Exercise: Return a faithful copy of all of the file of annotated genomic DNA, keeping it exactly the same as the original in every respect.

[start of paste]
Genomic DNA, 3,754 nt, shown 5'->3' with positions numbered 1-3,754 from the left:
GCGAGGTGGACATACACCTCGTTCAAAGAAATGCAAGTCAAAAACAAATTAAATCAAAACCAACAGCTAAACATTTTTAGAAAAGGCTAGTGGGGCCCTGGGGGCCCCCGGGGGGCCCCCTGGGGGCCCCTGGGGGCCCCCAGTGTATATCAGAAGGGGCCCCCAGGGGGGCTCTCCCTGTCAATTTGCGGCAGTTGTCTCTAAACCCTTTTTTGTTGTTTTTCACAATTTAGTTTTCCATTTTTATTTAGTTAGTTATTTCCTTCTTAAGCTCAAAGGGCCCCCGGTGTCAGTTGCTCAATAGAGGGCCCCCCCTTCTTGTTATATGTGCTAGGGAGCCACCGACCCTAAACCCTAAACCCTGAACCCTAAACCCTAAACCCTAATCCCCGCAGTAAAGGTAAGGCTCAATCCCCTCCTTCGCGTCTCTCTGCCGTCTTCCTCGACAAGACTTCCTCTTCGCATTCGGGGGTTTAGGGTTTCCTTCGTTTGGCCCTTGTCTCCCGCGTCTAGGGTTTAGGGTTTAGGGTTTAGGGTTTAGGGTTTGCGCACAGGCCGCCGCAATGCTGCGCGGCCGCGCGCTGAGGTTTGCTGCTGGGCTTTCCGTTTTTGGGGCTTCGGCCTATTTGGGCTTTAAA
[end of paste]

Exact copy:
Genomic DNA, 3,754 nt, shown 5'->3' with positions numbered 1-3,754 from the left:
GCGAGGTGGACATACACCTCGTTCAAAGAAATGCAAGTCAAAAACAAATTAAATCAAAACCAACAGCTAAACATTTTTAGAAAAGGCTAGTGGGGCCCTGGGGGCCCCCGGGGGGCCCCCTGGGGGCCCCTGGGGGCCCCCAGTGTATATCAGAAGGGGCCCCCAGGGGGGCTCTCCCTGTCAATTTGCGGCAGTTGTCTCTAAACCCTTTTTTGTTGTTTTTCACAATTTAGTTTTCCATTTTTATTTAGTTAGTTATTTCCTTCTTAAGCTCAAAGGGCCCCCGGTGTCAGTTGCTCAATAGAGGGCCCCCCCTTCTTGTTATATGTGCTAGGGAGCCACCGACCCTAAACCCTAAACCCTGAACCCTAAACCCTAAACCCTAATCCCCGCAGTAAAGGTAAGGCTCAATCCCCTCCTTCGCGTCTCTCTGCCGTCTTCCTCGACAAGACTTCCTCTTCGCATTCGGGGGTTTAGGGTTTCCTTCGTTTGGCCCTTGTCTCCCGCGTCTAGGGTTTAGGGTTTAGGGTTTAGGGTTTAGGGTTTGCGCACAGGCCGCCGCAATGCTGCGCGGCCGCGCGCTGAGGTTTGCTGCTGGGCTTTCCGTTTTTGGGGCTTCGGCCTATTTGGGCTTTAAA